My first few kilometres on Ducati’s new Streetfighter were not all that enjoyable.
Upon thumbing the starter outside the Chifley Hotel near Eastern Creek Raceway, the big twin reluctantly fired into life. But with politically correct standard pipes the charismatic Ducati boom was missing and the machine settled down to a fairly subdued fast idle, rather than a raucous thunder.
Pulling away from the kerb I found the riding position awkward. The first few corners were somewhat of an exercise in frustration as the forks were so harsh they felt as though they were full of treacle.
A couple of hours later, however, and after a run through the Blue Mountains, I am pleased to say both mine and the Streetfighter’s attitude had changed markedly.
It had gone from what was first an unwieldy backroom brawler to something more akin to a purveyor of fine martial arts. Chuck Norris had TKO’d Mike Tyson.
As the kilometres mounted the forks started to loosen up. The stiction in the top shelf inverted Ohlins forks early on in my ride really was quite horrendous.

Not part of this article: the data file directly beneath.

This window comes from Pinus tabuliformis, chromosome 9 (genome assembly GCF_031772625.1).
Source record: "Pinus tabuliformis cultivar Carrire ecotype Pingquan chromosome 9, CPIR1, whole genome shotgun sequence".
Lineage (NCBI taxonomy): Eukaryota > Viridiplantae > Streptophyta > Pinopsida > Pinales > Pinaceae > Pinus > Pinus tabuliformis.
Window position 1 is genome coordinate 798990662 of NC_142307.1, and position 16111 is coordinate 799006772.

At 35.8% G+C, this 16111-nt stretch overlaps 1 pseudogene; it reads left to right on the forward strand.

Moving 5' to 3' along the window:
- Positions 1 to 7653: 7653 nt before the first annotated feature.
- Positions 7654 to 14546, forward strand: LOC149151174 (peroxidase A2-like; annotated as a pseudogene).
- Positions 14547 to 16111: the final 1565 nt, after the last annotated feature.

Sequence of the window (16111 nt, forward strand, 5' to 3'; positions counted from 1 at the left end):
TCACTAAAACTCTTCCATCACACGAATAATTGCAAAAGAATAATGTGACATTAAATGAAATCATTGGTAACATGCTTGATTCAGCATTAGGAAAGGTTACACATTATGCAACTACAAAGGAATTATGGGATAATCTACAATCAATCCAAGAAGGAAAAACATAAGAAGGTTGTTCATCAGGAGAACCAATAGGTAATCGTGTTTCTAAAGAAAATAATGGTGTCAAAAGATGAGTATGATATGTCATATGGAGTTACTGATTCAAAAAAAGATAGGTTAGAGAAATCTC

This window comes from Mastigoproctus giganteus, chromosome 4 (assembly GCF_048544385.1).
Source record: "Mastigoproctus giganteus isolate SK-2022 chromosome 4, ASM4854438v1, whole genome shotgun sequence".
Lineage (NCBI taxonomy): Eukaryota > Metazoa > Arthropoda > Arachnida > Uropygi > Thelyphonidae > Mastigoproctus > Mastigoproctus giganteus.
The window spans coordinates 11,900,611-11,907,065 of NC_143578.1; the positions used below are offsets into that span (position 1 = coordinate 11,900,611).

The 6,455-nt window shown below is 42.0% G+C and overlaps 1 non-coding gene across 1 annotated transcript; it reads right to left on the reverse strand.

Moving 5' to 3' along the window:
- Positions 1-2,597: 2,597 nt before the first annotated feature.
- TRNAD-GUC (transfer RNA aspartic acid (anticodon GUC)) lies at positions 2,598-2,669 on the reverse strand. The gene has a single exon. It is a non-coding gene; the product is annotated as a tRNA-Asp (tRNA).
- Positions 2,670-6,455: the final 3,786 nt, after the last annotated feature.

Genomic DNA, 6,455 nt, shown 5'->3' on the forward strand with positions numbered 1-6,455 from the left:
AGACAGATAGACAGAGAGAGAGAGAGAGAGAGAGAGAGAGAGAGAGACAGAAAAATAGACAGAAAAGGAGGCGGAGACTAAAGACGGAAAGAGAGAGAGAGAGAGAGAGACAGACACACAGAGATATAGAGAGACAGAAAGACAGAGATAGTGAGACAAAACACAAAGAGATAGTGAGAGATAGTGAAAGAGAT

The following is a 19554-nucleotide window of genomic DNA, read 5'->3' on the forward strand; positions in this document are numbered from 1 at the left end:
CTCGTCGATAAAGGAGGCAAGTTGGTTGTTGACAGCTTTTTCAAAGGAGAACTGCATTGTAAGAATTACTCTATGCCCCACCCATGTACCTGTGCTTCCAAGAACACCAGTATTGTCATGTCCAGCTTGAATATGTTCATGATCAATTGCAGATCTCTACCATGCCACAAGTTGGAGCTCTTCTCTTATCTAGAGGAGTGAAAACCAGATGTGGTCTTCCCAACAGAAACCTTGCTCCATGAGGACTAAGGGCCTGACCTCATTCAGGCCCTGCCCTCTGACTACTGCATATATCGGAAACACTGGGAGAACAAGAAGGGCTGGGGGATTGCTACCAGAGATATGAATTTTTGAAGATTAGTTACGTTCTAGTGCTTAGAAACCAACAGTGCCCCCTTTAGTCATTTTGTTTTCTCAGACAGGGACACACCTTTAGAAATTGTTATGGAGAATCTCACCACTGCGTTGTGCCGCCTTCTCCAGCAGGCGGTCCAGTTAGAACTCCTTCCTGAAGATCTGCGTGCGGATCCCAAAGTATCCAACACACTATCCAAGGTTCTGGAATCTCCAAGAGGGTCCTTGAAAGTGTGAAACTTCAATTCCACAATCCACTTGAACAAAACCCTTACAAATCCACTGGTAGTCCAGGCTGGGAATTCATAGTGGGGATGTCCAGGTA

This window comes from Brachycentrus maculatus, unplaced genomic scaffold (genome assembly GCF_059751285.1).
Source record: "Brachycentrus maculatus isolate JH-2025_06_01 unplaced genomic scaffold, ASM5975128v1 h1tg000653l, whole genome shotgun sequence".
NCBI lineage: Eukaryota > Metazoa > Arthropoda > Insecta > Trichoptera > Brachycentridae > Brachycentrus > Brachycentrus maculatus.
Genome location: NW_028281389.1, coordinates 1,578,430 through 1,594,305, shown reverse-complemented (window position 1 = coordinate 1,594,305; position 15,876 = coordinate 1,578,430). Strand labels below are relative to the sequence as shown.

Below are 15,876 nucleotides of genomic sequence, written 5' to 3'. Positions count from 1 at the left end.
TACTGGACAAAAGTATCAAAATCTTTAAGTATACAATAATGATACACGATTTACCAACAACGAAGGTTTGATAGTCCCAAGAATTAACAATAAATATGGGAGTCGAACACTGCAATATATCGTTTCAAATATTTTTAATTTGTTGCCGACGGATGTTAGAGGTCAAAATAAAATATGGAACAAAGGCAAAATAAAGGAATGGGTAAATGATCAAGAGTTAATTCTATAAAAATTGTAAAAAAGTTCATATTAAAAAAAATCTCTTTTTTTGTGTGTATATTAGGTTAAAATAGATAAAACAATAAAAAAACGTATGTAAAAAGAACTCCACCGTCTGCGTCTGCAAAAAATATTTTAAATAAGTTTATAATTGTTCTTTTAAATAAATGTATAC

50 kilometres later they really started to show their potential and after another 50 they started to work the way that quality forks should. The binding went away completely and the handling became more predictable.
The Streetfighter no longer wanted to fight me, instead it started to work with me and a bond was forming.
Likewise the engine was revealing a pleasant side to its nature.
The engine internals are lifted from the previous 1098 Superbike but with the advantages of the vacuural casting advances realised in the latest 1198.
The cylinder head is also straight from the 1098 Superbike parts catalogue complete with a pair of 42mm intake valves that inhale through each cylinder’s oval throttle body before expelling their burnt gases through two 34mm exhaust valves.
The only significant change from the Superbike is the use of different airbox ducting mandated by the naked layout of the Streetfighter.